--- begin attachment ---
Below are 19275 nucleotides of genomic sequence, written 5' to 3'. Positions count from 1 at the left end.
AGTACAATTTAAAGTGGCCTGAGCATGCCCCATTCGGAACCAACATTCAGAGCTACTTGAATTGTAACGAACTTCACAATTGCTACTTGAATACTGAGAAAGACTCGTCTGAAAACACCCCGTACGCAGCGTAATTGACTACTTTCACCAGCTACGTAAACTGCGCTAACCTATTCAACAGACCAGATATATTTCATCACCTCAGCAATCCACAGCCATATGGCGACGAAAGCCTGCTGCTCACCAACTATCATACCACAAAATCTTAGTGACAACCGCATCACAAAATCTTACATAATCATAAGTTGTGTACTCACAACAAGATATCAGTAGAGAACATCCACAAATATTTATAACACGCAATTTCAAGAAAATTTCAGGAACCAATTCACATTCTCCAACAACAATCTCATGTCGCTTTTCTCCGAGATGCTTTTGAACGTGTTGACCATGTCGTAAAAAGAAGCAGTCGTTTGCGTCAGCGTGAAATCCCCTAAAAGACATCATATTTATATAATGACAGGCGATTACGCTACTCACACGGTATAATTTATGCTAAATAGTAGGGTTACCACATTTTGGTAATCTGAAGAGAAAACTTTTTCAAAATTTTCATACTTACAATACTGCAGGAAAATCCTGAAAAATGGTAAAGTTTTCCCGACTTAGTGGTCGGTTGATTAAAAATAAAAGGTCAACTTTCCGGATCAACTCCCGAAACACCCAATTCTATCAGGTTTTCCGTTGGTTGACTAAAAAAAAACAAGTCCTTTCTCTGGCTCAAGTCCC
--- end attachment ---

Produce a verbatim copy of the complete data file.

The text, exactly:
Below are 19275 nucleotides of genomic sequence, written 5' to 3'. Positions count from 1 at the left end.
AGTACAATTTAAAGTGGCCTGAGCATGCCCCATTCGGAACCAACATTCAGAGCTACTTGAATTGTAACGAACTTCACAATTGCTACTTGAATACTGAGAAAGACTCGTCTGAAAACACCCCGTACGCAGCGTAATTGACTACTTTCACCAGCTACGTAAACTGCGCTAACCTATTCAACAGACCAGATATATTTCATCACCTCAGCAATCCACAGCCATATGGCGACGAAAGCCTGCTGCTCACCAACTATCATACCACAAAATCTTAGTGACAACCGCATCACAAAATCTTACATAATCATAAGTTGTGTACTCACAACAAGATATCAGTAGAGAACATCCACAAATATTTATAACACGCAATTTCAAGAAAATTTCAGGAACCAATTCACATTCTCCAACAACAATCTCATGTCGCTTTTCTCCGAGATGCTTTTGAACGTGTTGACCATGTCGTAAAAAGAAGCAGTCGTTTGCGTCAGCGTGAAATCCCCTAAAAGACATCATATTTATATAATGACAGGCGATTACGCTACTCACACGGTATAATTTATGCTAAATAGTAGGGTTACCACATTTTGGTAATCTGAAGAGAAAACTTTTTCAAAATTTTCATACTTACAATACTGCAGGAAAATCCTGAAAAATGGTAAAGTTTTCCCGACTTAGTGGTCGGTTGATTAAAAATAAAAGGTCAACTTTCCGGATCAACTCCCGAAACACCCAATTCTATCAGGTTTTCCGTTGGTTGACTAAAAAAAAACAAGTCCTTTCTCTGGCTCAAGTCCC